Education is not filling a bucket, but lighting a fire. — William Butler Yeats
Hans reads on average 2 hours a day, at a rate of something like 60 pages an hour at least. Encyclopedia Brown is a book-a-day series for him, and it takes him 2-3 days to read a Little House book or others of that size. Thankfully he has no prejudice against rereading books. I have done my best to keep him in books and to vary the type of book he reads. I read a lot when I was little but always stuck to one particular genre. I disdained animal books, didn’t care about adventure books (and any book that my brother said was good), and pretty much just read all the fluff romantic historical fiction I could get my hands on — which was a lot and still plenty to keep me in books. :) So far, so good in keeping Hans’ reading eclectic. I have also kept track of what he’s read in his own goodreads account. When we didn’t do our lessons while I was in late-pregnancy, some days Hans spent up to 5 hours a day reading — of his own accord — and so I didn’t feel so bad about missing “school.” And now Hans is becoming more and more of an interesting person to talk to, because I don’t know what he knows and he learns a lot even from the fiction he reads. I know he thinks about what he reads because in the middle of doing a chore or drawing a picture, he’ll suddenly ask how to say a particular word or ask what a particular word he read means. He has even appropriated jokes from a story and applied them with effect in conversation.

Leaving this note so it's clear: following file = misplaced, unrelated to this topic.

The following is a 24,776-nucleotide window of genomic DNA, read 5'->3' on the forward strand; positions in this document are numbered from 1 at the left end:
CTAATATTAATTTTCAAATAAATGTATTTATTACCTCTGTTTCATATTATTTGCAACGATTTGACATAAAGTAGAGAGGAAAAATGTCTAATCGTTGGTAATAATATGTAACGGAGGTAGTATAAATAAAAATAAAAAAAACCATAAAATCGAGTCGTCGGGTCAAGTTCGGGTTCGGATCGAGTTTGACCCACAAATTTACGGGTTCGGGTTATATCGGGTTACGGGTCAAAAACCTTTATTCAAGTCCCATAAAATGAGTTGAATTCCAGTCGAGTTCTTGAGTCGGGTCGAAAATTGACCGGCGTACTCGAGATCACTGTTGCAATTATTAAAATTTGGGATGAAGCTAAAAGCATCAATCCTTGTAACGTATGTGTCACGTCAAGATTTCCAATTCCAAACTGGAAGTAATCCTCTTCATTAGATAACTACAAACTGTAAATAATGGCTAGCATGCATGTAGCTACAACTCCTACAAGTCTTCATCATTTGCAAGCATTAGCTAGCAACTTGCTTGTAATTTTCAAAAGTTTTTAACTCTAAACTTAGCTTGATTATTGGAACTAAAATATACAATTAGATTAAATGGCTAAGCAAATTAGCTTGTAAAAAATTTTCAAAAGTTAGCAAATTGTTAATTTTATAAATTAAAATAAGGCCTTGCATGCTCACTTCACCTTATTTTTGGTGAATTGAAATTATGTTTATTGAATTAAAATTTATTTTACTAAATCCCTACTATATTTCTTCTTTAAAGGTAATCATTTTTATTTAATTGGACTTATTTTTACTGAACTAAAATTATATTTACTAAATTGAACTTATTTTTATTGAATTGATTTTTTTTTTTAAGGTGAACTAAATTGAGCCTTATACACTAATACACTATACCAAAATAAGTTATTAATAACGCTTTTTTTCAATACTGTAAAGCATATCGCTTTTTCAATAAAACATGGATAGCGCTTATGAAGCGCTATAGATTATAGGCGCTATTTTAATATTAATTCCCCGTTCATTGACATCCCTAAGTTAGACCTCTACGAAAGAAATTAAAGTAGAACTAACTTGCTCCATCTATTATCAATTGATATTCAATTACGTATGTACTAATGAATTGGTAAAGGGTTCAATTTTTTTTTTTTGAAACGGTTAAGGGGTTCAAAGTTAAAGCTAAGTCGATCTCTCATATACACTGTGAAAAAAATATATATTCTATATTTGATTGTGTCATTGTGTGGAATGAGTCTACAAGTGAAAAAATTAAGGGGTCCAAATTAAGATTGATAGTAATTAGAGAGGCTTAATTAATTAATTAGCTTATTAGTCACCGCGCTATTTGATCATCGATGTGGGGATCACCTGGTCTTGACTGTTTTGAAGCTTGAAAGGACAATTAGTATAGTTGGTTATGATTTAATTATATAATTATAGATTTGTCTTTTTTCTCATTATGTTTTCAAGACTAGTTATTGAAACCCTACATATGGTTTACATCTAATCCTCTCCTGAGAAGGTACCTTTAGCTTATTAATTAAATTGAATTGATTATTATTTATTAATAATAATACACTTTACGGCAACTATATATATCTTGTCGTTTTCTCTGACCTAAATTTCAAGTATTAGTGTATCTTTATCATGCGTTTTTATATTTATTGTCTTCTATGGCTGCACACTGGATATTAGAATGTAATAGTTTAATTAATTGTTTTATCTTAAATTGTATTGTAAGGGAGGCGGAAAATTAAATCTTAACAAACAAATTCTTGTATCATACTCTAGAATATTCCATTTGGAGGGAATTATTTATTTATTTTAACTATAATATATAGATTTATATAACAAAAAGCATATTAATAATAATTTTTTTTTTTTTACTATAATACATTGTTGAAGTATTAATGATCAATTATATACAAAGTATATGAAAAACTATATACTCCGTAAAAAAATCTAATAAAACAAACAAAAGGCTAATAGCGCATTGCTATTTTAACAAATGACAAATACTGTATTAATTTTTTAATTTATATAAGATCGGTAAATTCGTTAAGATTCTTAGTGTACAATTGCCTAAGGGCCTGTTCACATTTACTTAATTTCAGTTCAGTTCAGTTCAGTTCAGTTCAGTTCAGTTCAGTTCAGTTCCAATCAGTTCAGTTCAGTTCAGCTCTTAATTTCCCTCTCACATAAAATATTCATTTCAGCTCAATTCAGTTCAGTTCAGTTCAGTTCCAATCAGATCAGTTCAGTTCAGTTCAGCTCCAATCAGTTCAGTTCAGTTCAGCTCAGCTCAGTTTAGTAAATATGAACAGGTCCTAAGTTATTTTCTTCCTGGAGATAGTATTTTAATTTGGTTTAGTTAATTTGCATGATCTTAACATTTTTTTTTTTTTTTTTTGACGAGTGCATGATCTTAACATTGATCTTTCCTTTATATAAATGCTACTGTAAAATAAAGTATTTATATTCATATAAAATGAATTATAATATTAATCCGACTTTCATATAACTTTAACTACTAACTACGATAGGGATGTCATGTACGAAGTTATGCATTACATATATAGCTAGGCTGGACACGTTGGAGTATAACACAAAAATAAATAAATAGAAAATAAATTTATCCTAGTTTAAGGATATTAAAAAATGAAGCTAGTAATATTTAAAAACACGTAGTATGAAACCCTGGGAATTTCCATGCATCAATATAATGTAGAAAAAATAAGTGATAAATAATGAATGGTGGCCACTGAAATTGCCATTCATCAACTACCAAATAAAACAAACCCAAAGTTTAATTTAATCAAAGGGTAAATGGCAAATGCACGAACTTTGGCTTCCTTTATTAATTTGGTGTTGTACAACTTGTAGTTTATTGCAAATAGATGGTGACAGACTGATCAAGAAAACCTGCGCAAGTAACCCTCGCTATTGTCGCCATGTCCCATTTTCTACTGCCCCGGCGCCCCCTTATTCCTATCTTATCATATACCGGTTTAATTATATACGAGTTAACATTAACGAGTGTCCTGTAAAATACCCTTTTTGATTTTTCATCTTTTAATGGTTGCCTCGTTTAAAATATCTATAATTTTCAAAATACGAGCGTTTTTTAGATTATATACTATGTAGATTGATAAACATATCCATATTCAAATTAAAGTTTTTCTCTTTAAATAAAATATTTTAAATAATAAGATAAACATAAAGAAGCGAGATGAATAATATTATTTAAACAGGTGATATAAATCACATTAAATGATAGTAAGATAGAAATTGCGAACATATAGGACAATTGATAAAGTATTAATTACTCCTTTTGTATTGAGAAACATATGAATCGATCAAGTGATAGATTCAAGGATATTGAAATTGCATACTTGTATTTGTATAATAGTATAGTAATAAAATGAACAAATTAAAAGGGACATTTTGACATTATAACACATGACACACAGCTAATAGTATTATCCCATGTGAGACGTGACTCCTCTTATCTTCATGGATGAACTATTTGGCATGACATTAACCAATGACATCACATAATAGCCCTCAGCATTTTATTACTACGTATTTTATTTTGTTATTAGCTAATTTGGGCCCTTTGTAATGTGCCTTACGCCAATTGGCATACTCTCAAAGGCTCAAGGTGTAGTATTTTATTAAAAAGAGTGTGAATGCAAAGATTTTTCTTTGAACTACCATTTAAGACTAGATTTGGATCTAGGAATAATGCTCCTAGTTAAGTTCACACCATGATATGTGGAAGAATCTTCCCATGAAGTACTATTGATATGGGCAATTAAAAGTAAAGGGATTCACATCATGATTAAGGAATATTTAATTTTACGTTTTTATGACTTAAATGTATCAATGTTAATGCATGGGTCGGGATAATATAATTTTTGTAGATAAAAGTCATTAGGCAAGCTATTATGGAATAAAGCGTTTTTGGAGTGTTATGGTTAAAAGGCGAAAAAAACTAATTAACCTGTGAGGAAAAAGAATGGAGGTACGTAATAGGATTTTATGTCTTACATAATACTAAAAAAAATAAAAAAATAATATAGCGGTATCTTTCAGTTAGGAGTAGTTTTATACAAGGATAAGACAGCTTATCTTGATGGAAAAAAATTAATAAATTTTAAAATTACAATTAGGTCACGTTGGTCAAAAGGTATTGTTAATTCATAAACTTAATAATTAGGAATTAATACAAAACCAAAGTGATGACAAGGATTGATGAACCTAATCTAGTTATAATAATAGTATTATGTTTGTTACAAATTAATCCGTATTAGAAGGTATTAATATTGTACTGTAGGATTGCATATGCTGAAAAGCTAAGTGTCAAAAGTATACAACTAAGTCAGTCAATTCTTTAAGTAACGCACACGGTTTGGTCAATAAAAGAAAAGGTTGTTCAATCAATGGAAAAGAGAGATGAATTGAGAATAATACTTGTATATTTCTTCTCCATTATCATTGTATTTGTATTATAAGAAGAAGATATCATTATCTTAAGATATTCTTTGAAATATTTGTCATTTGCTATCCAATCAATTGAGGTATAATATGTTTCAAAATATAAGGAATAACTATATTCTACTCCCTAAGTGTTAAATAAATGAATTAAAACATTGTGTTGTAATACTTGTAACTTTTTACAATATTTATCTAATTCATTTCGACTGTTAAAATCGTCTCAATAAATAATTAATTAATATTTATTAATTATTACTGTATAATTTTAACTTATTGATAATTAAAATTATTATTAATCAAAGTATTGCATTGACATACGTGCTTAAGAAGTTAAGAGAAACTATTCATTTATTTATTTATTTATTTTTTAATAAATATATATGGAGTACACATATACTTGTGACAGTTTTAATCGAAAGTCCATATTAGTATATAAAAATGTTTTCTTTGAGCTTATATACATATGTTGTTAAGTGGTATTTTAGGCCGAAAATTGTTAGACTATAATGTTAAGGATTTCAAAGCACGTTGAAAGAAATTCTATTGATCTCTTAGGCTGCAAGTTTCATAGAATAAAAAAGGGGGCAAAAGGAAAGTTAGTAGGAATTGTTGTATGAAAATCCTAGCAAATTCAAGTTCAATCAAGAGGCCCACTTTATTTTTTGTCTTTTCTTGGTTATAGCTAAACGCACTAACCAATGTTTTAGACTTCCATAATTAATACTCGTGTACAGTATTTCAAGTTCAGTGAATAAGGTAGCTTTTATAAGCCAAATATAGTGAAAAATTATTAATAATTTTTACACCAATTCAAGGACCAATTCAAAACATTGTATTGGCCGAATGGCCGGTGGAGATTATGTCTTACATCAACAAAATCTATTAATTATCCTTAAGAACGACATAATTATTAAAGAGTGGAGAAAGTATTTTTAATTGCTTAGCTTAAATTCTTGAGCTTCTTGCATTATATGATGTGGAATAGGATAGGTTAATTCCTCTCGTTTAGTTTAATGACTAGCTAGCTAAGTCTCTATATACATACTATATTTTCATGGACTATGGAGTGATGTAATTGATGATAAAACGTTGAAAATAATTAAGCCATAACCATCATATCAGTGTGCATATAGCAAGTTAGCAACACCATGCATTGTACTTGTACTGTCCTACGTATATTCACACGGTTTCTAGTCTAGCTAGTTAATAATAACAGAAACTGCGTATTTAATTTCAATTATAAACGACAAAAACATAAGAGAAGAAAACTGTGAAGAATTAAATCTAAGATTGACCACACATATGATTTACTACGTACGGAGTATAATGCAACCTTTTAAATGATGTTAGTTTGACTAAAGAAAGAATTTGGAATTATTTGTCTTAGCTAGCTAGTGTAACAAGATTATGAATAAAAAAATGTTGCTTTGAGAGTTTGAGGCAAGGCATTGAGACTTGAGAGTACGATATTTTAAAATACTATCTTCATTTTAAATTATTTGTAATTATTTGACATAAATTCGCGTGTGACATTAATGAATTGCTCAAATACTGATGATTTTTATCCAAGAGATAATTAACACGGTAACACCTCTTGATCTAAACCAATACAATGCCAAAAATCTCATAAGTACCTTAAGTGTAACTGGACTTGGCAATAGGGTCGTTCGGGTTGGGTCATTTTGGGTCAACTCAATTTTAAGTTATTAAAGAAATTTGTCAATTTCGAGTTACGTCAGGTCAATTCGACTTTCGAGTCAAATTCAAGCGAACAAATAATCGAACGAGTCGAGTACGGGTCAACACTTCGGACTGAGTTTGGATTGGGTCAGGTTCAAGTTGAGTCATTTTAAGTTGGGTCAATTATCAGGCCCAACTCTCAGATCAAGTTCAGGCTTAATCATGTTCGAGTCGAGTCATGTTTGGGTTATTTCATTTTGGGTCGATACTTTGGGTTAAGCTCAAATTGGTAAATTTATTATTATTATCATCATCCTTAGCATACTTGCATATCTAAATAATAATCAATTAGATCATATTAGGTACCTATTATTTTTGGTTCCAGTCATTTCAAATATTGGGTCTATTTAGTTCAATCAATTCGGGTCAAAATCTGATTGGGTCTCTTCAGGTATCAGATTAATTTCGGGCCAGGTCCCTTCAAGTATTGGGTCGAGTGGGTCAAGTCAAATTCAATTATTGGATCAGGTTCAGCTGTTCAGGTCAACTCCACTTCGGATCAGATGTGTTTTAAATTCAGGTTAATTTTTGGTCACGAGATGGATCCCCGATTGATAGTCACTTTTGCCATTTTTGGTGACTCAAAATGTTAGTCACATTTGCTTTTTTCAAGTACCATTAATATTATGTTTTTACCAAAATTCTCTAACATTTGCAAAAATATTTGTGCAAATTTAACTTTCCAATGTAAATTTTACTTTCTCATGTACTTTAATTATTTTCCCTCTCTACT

“A love of reading is an acquired taste, not an instinctive preference. The habit of reading is formed in childhood; and a child’s taste in reading is formed in the right direction or in the wrong one while he is under the influence of his parents; and they are directly responsible for the shaping and cultivating of that taste.” — H. Clay Trumbull
Wanting Books for Knowledge
Both boys love pouring over DK Eyewitness books, atlases, art books, and any other picture-heavy information book. Over the course of the year, through his reading, through the geography books I’ve brought home from the library, through conversations with his dad (such as about WWII fighter planes) and other people, Hans has discovered that there is a vast amount of fascinating things in the world and that the library has books about them. That alone makes this year a success in my mind. When he asked the other day if we could go to the library because he wanted some books about World War II, a couple days after Matt had told him a few things about biplanes, I felt like my mission really had been accomplished.
“We prefer that they [the children] should never say they have learned botany or conchology, geology or astronomy. The question is not, – how much does the youth know when he has finished his education – but how much does he care and about how many orders of things does he care?” — Charlotte Mason
So, my self-evaluation of this school year that is nearing its finish finds my own efforts have been lacking and half-hearted, but that God is gracious and that what my children learn doesn’t depend solely on my own efforts. Praise God.